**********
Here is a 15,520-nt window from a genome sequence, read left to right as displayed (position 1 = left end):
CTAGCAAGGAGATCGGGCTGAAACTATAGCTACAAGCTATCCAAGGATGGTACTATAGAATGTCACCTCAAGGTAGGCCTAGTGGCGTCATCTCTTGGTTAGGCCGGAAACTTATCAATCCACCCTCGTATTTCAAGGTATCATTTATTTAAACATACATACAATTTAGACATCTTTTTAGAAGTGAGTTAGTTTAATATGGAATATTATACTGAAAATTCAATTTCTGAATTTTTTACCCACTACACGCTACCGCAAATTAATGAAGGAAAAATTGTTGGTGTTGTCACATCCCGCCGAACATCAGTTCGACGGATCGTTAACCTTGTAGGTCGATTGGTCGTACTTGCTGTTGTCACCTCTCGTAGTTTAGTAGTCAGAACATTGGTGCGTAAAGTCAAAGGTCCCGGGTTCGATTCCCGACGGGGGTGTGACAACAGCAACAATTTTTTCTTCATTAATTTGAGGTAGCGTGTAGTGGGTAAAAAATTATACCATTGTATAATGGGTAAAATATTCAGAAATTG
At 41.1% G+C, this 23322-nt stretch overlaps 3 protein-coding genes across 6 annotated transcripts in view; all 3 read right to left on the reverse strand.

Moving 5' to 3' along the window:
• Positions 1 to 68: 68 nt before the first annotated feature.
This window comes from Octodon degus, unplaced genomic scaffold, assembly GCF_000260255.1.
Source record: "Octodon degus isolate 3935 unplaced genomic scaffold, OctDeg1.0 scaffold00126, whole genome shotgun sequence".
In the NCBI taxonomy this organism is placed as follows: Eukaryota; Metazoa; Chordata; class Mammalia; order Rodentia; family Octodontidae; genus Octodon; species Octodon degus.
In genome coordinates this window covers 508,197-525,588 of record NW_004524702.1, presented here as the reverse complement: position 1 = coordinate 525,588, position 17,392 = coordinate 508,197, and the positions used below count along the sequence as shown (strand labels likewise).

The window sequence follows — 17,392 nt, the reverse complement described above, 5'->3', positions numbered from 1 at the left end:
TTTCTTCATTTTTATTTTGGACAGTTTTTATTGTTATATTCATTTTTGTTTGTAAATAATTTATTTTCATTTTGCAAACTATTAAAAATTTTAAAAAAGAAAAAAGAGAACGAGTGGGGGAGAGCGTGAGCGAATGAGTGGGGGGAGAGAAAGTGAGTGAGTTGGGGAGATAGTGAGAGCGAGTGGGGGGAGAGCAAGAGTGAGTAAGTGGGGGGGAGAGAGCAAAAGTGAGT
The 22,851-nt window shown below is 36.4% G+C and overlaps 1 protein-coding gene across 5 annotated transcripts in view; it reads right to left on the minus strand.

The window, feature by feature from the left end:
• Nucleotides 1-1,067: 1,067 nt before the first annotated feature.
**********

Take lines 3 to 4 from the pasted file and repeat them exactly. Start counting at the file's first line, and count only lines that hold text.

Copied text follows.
At 41.1% G+C, this 23322-nt stretch overlaps 3 protein-coding genes across 6 annotated transcripts in view; all 3 read right to left on the reverse strand.

Moving 5' to 3' along the window: